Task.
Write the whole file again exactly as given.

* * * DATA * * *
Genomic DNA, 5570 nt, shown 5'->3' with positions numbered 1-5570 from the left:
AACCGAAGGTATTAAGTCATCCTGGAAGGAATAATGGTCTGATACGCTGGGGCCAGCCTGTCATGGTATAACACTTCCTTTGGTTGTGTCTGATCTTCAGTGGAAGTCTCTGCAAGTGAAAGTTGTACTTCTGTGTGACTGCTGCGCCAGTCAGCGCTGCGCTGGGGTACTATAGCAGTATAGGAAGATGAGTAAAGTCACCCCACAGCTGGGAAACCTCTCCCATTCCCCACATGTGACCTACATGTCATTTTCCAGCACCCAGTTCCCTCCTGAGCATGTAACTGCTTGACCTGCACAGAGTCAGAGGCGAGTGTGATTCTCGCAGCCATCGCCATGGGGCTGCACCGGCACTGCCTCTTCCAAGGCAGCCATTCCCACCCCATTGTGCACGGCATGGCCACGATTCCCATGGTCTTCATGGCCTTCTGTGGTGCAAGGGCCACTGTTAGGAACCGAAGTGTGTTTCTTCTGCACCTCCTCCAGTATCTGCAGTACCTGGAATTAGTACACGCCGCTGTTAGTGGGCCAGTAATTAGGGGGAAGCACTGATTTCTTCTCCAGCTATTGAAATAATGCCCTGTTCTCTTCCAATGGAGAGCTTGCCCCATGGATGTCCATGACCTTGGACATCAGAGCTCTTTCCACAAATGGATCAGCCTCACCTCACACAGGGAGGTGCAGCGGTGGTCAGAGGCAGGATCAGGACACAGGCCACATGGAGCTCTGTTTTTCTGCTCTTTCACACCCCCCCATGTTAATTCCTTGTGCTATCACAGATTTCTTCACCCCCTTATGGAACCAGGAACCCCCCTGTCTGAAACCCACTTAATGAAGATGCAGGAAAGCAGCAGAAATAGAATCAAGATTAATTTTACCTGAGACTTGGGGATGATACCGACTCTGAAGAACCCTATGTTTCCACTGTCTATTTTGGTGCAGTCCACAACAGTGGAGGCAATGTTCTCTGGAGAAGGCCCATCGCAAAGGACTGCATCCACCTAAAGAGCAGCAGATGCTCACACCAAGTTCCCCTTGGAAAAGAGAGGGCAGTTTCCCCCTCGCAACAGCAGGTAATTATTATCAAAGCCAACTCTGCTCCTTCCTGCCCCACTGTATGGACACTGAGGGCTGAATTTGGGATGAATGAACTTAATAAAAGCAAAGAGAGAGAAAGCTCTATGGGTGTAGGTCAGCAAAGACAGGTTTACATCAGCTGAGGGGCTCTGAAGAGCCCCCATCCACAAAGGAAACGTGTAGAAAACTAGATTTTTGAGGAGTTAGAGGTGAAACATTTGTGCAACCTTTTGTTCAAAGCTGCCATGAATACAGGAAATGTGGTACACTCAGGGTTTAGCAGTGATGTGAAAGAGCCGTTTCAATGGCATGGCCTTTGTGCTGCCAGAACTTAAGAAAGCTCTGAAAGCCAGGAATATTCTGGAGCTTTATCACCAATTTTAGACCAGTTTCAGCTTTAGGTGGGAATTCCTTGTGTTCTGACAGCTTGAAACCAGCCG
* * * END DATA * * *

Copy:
Genomic DNA, 5570 nt, shown 5'->3' with positions numbered 1-5570 from the left:
AACCGAAGGTATTAAGTCATCCTGGAAGGAATAATGGTCTGATACGCTGGGGCCAGCCTGTCATGGTATAACACTTCCTTTGGTTGTGTCTGATCTTCAGTGGAAGTCTCTGCAAGTGAAAGTTGTACTTCTGTGTGACTGCTGCGCCAGTCAGCGCTGCGCTGGGGTACTATAGCAGTATAGGAAGATGAGTAAAGTCACCCCACAGCTGGGAAACCTCTCCCATTCCCCACATGTGACCTACATGTCATTTTCCAGCACCCAGTTCCCTCCTGAGCATGTAACTGCTTGACCTGCACAGAGTCAGAGGCGAGTGTGATTCTCGCAGCCATCGCCATGGGGCTGCACCGGCACTGCCTCTTCCAAGGCAGCCATTCCCACCCCATTGTGCACGGCATGGCCACGATTCCCATGGTCTTCATGGCCTTCTGTGGTGCAAGGGCCACTGTTAGGAACCGAAGTGTGTTTCTTCTGCACCTCCTCCAGTATCTGCAGTACCTGGAATTAGTACACGCCGCTGTTAGTGGGCCAGTAATTAGGGGGAAGCACTGATTTCTTCTCCAGCTATTGAAATAATGCCCTGTTCTCTTCCAATGGAGAGCTTGCCCCATGGATGTCCATGACCTTGGACATCAGAGCTCTTTCCACAAATGGATCAGCCTCACCTCACACAGGGAGGTGCAGCGGTGGTCAGAGGCAGGATCAGGACACAGGCCACATGGAGCTCTGTTTTTCTGCTCTTTCACACCCCCCCATGTTAATTCCTTGTGCTATCACAGATTTCTTCACCCCCTTATGGAACCAGGAACCCCCCTGTCTGAAACCCACTTAATGAAGATGCAGGAAAGCAGCAGAAATAGAATCAAGATTAATTTTACCTGAGACTTGGGGATGATACCGACTCTGAAGAACCCTATGTTTCCACTGTCTATTTTGGTGCAGTCCACAACAGTGGAGGCAATGTTCTCTGGAGAAGGCCCATCGCAAAGGACTGCATCCACCTAAAGAGCAGCAGATGCTCACACCAAGTTCCCCTTGGAAAAGAGAGGGCAGTTTCCCCCTCGCAACAGCAGGTAATTATTATCAAAGCCAACTCTGCTCCTTCCTGCCCCACTGTATGGACACTGAGGGCTGAATTTGGGATGAATGAACTTAATAAAAGCAAAGAGAGAGAAAGCTCTATGGGTGTAGGTCAGCAAAGACAGGTTTACATCAGCTGAGGGGCTCTGAAGAGCCCCCATCCACAAAGGAAACGTGTAGAAAACTAGATTTTTGAGGAGTTAGAGGTGAAACATTTGTGCAACCTTTTGTTCAAAGCTGCCATGAATACAGGAAATGTGGTACACTCAGGGTTTAGCAGTGATGTGAAAGAGCCGTTTCAATGGCATGGCCTTTGTGCTGCCAGAACTTAAGAAAGCTCTGAAAGCCAGGAATATTCTGGAGCTTTATCACCAATTTTAGACCAGTTTCAGCTTTAGGTGGGAATTCCTTGTGTTCTGACAGCTTGAAACCAGCCG